In proclaiming the Good News, the Church, in her turn, aims at internally transforming human beings so that they can live in renewed relationships with God and with their brothers and sisters. The preaching of the Kingdom calls of necessity for the transformation of human relationships. The Church is herself a community of fellowship and of concern for the poor. Inspired by the nearness of God's reign, the early Christians lived a life of communion, and shared all goods, spiritual and material, such that no one was in need among them (cf. Acts 2: 42; 4:32).

The Synod is an opportunity to renew the invitation to Christians and to all people of good will in Africa to commit themselves more to a conversion of heart and to the transformation of the structures of society (social, economic, political and cultural structures) so that the African man and woman may feel the Good News of Jesus Christ in every dimension of his/her being. With all people of good will the Church in Africa will show greater "concern for peace, together with an awareness that peace is indivisible. It is either for all or for none. It demands an ever greater respect for justice and consequently a fair distribution of the results of true development".

113. The Church in Africa sees a necessary link between the mission to preach the gospel and the promotion of the human person, for salvation concerns the total person, soul and body. "We affirm as a fundamental option that to evangelise is to develop human beings in all the dimensions of their vocation as sons and daughters of God".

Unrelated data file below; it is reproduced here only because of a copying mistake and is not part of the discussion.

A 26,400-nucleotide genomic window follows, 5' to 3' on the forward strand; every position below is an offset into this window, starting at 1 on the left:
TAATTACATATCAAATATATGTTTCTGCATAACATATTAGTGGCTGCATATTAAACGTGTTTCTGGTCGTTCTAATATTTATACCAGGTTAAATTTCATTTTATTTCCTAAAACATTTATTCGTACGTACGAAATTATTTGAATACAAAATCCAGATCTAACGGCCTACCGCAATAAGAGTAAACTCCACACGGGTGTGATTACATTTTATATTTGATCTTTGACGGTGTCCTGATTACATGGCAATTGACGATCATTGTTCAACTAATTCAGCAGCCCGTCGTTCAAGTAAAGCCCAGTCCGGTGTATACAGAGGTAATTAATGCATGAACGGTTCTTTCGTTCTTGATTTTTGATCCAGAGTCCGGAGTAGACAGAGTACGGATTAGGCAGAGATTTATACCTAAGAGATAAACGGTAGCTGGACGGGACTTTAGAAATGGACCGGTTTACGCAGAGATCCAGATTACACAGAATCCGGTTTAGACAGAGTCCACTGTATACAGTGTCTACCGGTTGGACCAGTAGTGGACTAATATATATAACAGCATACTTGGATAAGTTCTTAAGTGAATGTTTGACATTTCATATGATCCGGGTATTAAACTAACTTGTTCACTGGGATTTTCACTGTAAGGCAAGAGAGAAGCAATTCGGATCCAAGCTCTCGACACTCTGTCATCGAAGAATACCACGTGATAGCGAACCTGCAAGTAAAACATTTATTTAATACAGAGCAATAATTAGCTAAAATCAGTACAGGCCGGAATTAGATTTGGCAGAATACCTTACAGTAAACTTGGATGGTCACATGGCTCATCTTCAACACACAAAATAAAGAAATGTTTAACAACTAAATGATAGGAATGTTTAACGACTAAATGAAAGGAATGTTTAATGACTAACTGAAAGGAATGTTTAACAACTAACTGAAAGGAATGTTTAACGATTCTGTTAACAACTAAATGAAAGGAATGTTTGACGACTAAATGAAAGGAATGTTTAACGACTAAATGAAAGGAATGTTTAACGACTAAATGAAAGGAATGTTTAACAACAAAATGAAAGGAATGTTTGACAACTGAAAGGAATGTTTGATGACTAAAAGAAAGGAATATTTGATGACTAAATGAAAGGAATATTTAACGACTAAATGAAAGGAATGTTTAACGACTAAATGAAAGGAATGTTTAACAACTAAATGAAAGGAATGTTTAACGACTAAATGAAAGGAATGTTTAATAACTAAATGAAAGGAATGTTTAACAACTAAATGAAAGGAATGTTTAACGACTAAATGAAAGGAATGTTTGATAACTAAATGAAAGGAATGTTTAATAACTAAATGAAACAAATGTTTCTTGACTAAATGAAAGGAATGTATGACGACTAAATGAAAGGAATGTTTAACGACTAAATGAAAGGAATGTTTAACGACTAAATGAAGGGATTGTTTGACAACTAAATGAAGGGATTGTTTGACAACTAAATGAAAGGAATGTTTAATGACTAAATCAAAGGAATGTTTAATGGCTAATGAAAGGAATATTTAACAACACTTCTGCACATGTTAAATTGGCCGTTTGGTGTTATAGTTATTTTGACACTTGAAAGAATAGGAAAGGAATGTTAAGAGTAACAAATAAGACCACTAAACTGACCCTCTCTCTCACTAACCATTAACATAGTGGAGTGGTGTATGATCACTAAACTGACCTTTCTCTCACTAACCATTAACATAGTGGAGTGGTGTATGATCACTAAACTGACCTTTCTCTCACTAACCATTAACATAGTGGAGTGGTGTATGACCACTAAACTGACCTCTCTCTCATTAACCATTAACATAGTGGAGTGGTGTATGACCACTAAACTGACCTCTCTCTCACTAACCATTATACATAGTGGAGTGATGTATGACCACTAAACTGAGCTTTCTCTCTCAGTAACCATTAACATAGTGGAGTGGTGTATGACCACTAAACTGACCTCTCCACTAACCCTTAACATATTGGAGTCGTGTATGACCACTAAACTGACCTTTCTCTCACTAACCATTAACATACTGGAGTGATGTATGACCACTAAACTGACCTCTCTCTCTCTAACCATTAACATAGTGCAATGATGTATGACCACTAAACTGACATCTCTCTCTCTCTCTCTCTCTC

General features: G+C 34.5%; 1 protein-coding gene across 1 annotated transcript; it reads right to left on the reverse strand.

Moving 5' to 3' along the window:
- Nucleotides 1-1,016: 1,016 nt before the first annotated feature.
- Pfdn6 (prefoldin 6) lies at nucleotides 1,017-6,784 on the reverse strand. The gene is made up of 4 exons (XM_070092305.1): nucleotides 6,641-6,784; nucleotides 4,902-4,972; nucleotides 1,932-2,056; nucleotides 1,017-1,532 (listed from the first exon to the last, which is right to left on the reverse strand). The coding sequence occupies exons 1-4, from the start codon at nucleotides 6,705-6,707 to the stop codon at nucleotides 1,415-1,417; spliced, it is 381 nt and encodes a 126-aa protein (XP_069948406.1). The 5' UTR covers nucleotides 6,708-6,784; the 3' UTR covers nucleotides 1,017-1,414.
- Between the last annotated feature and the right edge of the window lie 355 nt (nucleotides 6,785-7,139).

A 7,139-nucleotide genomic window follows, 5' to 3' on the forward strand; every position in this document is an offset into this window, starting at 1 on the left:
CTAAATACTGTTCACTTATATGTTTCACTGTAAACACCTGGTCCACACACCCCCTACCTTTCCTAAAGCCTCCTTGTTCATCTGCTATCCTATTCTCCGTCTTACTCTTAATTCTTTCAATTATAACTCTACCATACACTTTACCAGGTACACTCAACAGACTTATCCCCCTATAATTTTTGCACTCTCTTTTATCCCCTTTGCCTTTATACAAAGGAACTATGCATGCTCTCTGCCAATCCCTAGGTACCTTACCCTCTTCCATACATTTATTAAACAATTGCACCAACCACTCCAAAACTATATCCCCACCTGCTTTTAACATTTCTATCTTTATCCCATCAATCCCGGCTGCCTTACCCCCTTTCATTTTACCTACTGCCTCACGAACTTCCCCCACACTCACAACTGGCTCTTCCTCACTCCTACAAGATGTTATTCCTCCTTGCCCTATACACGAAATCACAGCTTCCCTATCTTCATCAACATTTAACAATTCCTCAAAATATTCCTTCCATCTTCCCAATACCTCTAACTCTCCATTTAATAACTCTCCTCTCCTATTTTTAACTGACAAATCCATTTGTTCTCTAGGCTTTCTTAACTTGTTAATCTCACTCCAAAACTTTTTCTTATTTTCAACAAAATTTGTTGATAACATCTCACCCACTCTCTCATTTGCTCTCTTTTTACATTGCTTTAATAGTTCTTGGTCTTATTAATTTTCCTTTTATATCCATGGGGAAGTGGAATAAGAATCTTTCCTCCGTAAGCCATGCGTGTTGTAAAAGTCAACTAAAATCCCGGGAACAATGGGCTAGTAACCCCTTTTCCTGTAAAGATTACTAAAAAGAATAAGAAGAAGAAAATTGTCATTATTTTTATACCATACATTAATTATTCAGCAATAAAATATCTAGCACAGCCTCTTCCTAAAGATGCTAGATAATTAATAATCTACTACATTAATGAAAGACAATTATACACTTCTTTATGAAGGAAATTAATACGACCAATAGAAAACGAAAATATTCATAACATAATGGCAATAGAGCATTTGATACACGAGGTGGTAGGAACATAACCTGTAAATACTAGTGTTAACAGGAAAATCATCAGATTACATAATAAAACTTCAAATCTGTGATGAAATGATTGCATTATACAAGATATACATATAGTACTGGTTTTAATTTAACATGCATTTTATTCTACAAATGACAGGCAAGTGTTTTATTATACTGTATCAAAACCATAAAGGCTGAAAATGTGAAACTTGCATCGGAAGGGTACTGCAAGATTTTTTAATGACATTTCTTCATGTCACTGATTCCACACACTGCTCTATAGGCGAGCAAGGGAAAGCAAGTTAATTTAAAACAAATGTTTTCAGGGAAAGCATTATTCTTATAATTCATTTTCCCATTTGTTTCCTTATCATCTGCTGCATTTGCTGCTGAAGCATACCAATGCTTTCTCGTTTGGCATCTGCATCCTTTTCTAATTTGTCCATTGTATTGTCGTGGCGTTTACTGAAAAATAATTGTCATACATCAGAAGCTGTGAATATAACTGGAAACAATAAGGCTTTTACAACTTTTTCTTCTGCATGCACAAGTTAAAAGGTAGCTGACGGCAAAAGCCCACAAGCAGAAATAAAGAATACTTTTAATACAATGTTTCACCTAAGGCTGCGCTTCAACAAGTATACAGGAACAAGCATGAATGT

This link was not always seen as direct in spite of the fact that from its very beginning the mission of evangelisation in Africa has always included a commitment to human advancement: education, health, aid to the needy and development projects. Many recent pastoral letters of bishops, both on the national and continental levels, highlight this link between evangelisation and human promotion.

"For the Church all ways lead to man", and by "man" the whole person is meant. Through the proclamation of the gospel and through the works of justice and mercy, the human person is built up. To separate the works of development from the love which prompts them and which is preached in the gospel, is to deny the profound unity of Christian involvement.

It has to be acknowledged, nevertheless, that the recognition of this link, though always implicit, became explicit in some documents of the Second Vatican Council, in particular, the Pastoral Constitution on the Church in the Modern World Gaudium et spes which in Chapter II (nos. 23-32) insists on the communitarian nature of man's vocation and hence the necessity of a more than individual ethic, and of the importance of social responsibility and participation. Several pontifical documents have also shown how evangelisation is intimately connected with human promotion and justice and peace.

The Synod ought to lead to a deeper awareness of this close link between the mission of evangelisation and human promotion.

114. The documents on human promotion, justice and peace from the Holy See and the Episcopal Conferences are generally little known and poorly circulated in Africa. The reasons usually given to explain this situation are mainly of two types: firstly, there are often no translations in the local languages spoken by the people, and secondly, circulation is almost exclusively limited to intellectual circles. In countries where translations exist it is often the case that the style still makes them incomprehensible to simple folk.